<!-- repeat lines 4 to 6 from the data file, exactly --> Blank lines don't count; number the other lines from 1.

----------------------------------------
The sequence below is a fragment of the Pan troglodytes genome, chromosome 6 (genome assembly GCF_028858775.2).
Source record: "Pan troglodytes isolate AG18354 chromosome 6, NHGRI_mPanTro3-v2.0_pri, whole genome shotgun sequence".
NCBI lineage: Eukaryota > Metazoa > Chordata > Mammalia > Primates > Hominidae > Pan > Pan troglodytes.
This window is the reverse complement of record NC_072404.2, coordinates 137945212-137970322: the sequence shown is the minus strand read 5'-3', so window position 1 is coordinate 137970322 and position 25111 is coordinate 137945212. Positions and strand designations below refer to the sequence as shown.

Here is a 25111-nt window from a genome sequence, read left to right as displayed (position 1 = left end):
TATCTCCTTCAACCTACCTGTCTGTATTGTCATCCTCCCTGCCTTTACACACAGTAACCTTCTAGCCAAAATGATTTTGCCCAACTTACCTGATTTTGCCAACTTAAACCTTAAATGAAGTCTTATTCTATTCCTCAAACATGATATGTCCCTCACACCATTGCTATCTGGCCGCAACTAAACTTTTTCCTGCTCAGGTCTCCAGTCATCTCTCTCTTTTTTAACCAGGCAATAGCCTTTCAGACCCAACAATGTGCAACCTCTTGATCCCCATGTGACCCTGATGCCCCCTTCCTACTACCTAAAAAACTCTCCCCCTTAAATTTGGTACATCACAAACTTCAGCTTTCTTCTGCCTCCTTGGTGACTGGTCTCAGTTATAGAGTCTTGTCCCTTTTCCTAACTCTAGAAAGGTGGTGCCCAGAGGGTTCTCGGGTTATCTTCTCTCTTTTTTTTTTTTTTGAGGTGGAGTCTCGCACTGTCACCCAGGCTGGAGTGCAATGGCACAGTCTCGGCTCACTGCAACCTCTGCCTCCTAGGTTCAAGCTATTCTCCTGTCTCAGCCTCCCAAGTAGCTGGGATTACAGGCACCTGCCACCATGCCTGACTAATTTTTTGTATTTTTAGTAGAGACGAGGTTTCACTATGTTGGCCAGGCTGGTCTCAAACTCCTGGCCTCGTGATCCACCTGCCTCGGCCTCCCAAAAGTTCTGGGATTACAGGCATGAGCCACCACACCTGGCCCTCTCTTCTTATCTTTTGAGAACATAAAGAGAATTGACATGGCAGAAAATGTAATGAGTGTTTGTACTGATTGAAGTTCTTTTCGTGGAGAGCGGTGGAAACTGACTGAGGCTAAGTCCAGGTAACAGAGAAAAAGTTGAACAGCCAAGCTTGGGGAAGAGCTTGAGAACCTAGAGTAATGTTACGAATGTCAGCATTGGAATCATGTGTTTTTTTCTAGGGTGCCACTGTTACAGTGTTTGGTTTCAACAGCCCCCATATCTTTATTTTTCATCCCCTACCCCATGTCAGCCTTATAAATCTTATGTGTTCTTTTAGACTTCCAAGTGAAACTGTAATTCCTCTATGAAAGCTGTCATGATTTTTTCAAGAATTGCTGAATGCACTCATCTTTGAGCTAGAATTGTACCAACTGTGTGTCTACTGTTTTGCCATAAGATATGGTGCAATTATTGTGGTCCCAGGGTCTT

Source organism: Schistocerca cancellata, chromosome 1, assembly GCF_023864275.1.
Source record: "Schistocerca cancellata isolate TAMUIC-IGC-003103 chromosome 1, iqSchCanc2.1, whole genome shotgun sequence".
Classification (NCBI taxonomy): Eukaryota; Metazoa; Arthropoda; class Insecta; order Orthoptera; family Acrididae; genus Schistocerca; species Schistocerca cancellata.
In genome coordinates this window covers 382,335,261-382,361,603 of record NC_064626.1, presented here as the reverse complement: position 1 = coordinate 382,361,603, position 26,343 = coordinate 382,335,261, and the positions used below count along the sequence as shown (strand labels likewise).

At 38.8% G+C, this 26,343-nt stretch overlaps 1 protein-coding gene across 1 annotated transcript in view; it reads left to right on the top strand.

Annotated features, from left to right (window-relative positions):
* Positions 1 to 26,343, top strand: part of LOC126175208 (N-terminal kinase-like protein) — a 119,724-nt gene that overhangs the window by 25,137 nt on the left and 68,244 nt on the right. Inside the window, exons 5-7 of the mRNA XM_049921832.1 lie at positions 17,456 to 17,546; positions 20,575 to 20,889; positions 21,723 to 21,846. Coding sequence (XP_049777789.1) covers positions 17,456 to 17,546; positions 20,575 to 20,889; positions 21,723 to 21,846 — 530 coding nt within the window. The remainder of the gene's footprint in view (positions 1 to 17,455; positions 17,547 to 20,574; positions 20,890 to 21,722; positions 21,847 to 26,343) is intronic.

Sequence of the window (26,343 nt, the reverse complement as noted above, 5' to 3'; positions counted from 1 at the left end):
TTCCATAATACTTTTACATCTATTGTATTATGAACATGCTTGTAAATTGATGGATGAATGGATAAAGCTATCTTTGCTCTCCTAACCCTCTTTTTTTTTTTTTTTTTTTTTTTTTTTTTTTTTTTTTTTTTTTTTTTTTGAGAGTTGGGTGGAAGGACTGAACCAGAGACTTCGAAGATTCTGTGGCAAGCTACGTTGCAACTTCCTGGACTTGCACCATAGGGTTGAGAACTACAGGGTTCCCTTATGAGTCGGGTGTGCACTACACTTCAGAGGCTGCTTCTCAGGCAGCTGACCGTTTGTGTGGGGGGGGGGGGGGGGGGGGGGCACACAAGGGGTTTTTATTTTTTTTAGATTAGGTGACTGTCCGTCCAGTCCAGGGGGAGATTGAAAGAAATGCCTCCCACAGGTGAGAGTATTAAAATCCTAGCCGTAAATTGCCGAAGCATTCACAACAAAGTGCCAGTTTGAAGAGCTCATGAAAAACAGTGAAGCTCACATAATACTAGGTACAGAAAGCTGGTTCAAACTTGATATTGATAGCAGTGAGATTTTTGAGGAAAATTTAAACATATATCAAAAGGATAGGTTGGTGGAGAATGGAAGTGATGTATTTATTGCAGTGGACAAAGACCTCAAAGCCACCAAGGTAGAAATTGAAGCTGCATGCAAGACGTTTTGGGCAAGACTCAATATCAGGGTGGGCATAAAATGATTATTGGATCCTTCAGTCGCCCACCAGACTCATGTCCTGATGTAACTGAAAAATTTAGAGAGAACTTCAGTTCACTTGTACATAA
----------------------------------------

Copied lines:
This window is the reverse complement of record NC_072404.2, coordinates 137945212-137970322: the sequence shown is the minus strand read 5'-3', so window position 1 is coordinate 137970322 and position 25111 is coordinate 137945212. Positions and strand designations below refer to the sequence as shown.

Here is a 25111-nt window from a genome sequence, read left to right as displayed (position 1 = left end):
TATCTCCTTCAACCTACCTGTCTGTATTGTCATCCTCCCTGCCTTTACACACAGTAACCTTCTAGCCAAAATGATTTTGCCCAACTTACCTGATTTTGCCAACTTAAACCTTAAATGAAGTCTTATTCTATTCCTCAAACATGATATGTCCCTCACACCATTGCTATCTGGCCGCAACTAAACTTTTTCCTGCTCAGGTCTCCAGTCATCTCTCTCTTTTTTAACCAGGCAATAGCCTTTCAGACCCAACAATGTGCAACCTCTTGATCCCCATGTGACCCTGATGCCCCCTTCCTACTACCTAAAAAACTCTCCCCCTTAAATTTGGTACATCACAAACTTCAGCTTTCTTCTGCCTCCTTGGTGACTGGTCTCAGTTATAGAGTCTTGTCCCTTTTCCTAACTCTAGAAAGGTGGTGCCCAGAGGGTTCTCGGGTTATCTTCTCTCTTTTTTTTTTTTTTGAGGTGGAGTCTCGCACTGTCACCCAGGCTGGAGTGCAATGGCACAGTCTCGGCTCACTGCAACCTCTGCCTCCTAGGTTCAAGCTATTCTCCTGTCTCAGCCTCCCAAGTAGCTGGGATTACAGGCACCTGCCACCATGCCTGACTAATTTTTTGTATTTTTAGTAGAGACGAGGTTTCACTATGTTGGCCAGGCTGGTCTCAAACTCCTGGCCTCGTGATCCACCTGCCTCGGCCTCCCAAAAGTTCTGGGATTACAGGCATGAGCCACCACACCTGGCCCTCTCTTCTTATCTTTTGAGAACATAAAGAGAATTGACATGGCAGAAAATGTAATGAGTGTTTGTACTGATTGAAGTTCTTTTCGTGGAGAGCGGTGGAAACTGACTGAGGCTAAGTCCAGGTAACAGAGAAAAAGTTGAACAGCCAAGCTTGGGGAAGAGCTTGAGAACCTAGAGTAATGTTACGAATGTCAGCATTGGAATCATGTGTTTTTTTCTAGGGTGCCACTGTTACAGTGTTTGGTTTCAACAGCCCCCATATCTTTATTTTTCATCCCCTACCCCATGTCAGCCTTATAAATCTTATGTGTTCTTTTAGACTTCCAAGTGAAACTGTAATTCCTCTATGAAAGCTGTCATGATTTTTTCAAGAATTGCTGAATGCACTCATCTTTGAGCTAGAATTGTACCAACTGTGTGTCTACTGTTTTGCCATAAGATATGGTGCAATTATTGTGGTCCCAGGGTCTT